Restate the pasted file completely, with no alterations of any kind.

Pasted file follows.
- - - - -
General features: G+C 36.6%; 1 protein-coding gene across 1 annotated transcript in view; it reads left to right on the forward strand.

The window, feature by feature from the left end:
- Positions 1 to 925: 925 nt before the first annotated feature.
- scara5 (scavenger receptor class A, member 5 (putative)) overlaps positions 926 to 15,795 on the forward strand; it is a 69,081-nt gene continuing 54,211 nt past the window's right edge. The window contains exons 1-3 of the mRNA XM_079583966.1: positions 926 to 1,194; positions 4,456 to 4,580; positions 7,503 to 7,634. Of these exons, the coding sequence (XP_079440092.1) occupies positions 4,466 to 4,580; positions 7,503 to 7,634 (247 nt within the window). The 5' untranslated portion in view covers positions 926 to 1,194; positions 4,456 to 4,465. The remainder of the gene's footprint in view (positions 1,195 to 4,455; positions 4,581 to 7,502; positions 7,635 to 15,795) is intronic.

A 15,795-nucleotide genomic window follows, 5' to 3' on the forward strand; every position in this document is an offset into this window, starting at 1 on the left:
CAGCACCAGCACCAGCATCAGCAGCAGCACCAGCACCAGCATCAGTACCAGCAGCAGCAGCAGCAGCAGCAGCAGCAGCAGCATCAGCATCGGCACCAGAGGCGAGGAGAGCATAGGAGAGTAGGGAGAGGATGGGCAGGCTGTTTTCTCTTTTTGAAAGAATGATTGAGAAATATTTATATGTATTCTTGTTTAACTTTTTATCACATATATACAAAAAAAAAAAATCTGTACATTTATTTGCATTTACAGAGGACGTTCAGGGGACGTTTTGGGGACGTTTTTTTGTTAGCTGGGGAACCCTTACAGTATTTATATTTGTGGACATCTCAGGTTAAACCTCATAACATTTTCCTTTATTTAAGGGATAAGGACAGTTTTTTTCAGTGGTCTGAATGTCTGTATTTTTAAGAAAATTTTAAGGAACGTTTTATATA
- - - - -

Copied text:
General features: G+C 36.6%; 1 protein-coding gene across 1 annotated transcript in view; it reads left to right on the forward strand.

The window, feature by feature from the left end:
- Positions 1 to 925: 925 nt before the first annotated feature.
- scara5 (scavenger receptor class A, member 5 (putative)) overlaps positions 926 to 15,795 on the forward strand; it is a 69,081-nt gene continuing 54,211 nt past the window's right edge. The window contains exons 1-3 of the mRNA XM_079583966.1: positions 926 to 1,194; positions 4,456 to 4,580; positions 7,503 to 7,634. Of these exons, the coding sequence (XP_079440092.1) occupies positions 4,466 to 4,580; positions 7,503 to 7,634 (247 nt within the window). The 5' untranslated portion in view covers positions 926 to 1,194; positions 4,456 to 4,465. The remainder of the gene's footprint in view (positions 1,195 to 4,455; positions 4,581 to 7,502; positions 7,635 to 15,795) is intronic.

A 15,795-nucleotide genomic window follows, 5' to 3' on the forward strand; every position in this document is an offset into this window, starting at 1 on the left:
CAGCACCAGCACCAGCATCAGCAGCAGCACCAGCACCAGCATCAGTACCAGCAGCAGCAGCAGCAGCAGCAGCAGCAGCAGCATCAGCATCGGCACCAGAGGCGAGGAGAGCATAGGAGAGTAGGGAGAGGATGGGCAGGCTGTTTTCTCTTTTTGAAAGAATGATTGAGAAATATTTATATGTATTCTTGTTTAACTTTTTATCACATATATACAAAAAAAAAAAATCTGTACATTTATTTGCATTTACAGAGGACGTTCAGGGGACGTTTTGGGGACGTTTTTTTGTTAGCTGGGGAACCCTTACAGTATTTATATTTGTGGACATCTCAGGTTAAACCTCATAACATTTTCCTTTATTTAAGGGATAAGGACAGTTTTTTTCAGTGGTCTGAATGTCTGTATTTTTAAGAAAATTTTAAGGAACGTTTTATATA